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Getting a blood pressure test

High blood pressure (hypertension) often doesn't

have any symptoms, so the only way to find out if

you have it is to get your blood pressure checked.

Having this done is easy and could save your life.

Healthy adults aged over 40 should have their blood

pressure checked at least once every five years.

If you are at an increased risk of high blood pressure,

you should have your blood pressure checked more

often, ideally once a year.

You can ask for a blood pressure check – you don't

have to wait to be offered one. Blood pressure

testing is also part of the NHS Health Check for

adults aged 40-74.

The test

Blood pressure is measured at the pharmacy using an automatic device.

Before having your blood pressure taken, you should rest for at least five minutes and empty your bladder. To get

an accurate blood pressure reading you should be sitting down with your back supported and legs uncrossed, and

not talking when the reading is taken.

Confirming if you have high blood pressure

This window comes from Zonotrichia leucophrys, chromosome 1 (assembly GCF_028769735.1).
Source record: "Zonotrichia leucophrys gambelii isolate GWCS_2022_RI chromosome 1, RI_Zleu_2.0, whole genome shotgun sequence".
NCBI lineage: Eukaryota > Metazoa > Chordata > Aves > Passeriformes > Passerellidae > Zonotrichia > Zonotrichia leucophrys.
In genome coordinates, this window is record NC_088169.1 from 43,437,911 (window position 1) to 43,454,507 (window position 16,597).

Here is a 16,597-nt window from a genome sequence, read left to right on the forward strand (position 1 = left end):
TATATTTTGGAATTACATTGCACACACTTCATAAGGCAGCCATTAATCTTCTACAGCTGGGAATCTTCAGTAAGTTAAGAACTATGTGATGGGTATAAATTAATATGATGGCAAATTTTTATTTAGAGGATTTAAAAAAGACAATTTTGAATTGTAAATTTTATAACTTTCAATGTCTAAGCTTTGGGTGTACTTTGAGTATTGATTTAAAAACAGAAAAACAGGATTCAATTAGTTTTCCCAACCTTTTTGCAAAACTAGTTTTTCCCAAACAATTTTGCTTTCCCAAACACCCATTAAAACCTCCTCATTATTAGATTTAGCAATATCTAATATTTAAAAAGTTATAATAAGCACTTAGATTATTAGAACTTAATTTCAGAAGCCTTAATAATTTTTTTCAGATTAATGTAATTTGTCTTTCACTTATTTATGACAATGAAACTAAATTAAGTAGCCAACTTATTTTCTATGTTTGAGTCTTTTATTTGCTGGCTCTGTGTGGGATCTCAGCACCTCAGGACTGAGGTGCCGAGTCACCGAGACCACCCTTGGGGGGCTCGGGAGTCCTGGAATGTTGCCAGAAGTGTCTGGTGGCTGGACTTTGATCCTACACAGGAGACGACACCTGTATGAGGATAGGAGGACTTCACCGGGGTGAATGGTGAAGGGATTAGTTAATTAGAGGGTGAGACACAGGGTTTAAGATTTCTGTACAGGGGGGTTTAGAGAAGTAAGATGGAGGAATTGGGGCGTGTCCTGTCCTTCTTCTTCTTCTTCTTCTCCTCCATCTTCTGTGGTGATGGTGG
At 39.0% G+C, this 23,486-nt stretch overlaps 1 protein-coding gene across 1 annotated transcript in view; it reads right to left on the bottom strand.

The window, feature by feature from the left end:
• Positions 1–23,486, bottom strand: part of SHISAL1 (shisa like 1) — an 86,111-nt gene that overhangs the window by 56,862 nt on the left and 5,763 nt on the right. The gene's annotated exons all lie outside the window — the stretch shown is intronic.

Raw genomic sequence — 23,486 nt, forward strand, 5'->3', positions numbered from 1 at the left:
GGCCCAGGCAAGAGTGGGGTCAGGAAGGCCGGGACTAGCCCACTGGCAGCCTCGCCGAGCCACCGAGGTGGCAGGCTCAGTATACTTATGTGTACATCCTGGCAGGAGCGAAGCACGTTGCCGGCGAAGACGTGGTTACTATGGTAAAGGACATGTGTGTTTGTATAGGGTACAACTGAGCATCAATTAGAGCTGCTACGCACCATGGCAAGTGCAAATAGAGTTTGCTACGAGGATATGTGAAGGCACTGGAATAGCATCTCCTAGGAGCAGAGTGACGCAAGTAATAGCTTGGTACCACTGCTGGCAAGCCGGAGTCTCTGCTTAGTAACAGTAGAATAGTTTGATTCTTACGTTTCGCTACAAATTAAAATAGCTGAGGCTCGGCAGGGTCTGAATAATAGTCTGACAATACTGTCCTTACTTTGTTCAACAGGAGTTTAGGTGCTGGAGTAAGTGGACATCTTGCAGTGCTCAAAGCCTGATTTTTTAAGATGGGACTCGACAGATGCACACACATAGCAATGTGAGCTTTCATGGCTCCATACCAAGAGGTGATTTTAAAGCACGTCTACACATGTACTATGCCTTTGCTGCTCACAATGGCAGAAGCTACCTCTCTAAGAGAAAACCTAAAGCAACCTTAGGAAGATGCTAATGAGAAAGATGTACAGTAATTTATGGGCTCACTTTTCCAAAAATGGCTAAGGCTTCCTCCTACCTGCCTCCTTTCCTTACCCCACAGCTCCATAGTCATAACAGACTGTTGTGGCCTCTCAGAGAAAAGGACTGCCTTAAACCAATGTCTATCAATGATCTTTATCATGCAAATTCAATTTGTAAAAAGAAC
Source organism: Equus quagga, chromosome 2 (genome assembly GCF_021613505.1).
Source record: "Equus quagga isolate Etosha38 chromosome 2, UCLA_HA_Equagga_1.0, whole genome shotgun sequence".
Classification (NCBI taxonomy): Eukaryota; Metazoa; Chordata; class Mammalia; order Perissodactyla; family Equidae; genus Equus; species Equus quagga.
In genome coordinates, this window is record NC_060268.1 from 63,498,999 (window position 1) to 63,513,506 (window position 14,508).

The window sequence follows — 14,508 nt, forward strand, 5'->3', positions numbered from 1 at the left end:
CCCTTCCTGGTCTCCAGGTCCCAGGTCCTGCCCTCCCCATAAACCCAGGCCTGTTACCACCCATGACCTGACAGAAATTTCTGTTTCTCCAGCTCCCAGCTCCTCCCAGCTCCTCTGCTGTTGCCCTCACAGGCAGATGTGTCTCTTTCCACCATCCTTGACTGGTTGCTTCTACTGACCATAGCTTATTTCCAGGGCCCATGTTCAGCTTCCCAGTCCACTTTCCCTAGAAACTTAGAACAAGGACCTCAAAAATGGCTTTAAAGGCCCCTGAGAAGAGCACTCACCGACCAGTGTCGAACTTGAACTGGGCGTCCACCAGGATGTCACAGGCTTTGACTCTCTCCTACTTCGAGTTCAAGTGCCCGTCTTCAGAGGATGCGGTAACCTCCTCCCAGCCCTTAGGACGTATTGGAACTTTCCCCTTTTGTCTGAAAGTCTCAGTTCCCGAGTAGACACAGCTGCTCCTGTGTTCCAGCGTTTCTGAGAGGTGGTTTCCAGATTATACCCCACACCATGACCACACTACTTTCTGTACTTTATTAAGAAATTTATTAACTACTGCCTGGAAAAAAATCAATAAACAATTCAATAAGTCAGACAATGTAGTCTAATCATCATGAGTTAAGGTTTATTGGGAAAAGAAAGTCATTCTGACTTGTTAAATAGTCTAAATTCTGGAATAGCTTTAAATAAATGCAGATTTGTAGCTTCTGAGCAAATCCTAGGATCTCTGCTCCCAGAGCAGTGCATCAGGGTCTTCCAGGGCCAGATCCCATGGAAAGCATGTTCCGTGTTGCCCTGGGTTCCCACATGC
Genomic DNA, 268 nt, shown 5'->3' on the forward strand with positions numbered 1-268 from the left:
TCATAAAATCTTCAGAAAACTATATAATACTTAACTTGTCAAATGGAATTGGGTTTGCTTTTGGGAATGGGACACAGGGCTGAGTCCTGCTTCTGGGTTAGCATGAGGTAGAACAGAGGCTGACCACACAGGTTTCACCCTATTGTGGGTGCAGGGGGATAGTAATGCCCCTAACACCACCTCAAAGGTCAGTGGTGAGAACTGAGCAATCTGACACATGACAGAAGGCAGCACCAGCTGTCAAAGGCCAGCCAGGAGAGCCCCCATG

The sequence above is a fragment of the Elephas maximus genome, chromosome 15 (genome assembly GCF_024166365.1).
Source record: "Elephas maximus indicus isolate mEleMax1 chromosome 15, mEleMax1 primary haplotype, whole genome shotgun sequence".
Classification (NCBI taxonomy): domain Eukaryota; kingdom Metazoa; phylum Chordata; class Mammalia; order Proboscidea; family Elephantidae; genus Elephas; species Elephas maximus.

Having a raised blood pressure reading in one test does not necessarily mean you have high blood pressure. Blood pressure can fluctuate throughout the day. Feeling anxious or stressed when you visit your GP can also raise your blood pressure. You may also have blood and urine tests to check for conditions that are known to cause an increase in blood pressure, such as kidney disease.

Understanding your blood pressure reading

Blood pressure is measured in millimetres of mercury (mmHg)

and it is recorded as two figures:

Systolic pressure (the top number)

The pressure of the blood when your heart pushes blood

out

Diastolic pressure (the bottom number)

The pressure of the blood when your heart rests in

between beats, which reflects how strongly your arteries

are resisting blood flow

o If your GP says your blood pressure is "140 over 90" or 140/90mmHg, it means you have a systolic pressure of 140mmHg and a diastolic pressure of 90mmHg o Ideally, your blood pressure reading should be below 120/80mmHg (for the lowest possible risk of disease). However, anything under 130/80mmHg is generally considered normal. o You are said to have high blood pressure if readings on separate occasions consistently show your blood pressure to be 140/90mmHg or higher. o If you have kidney disease, diabetes or a condition that affects your heart and circulation, your target blood pressure should be below 130/80mmHg.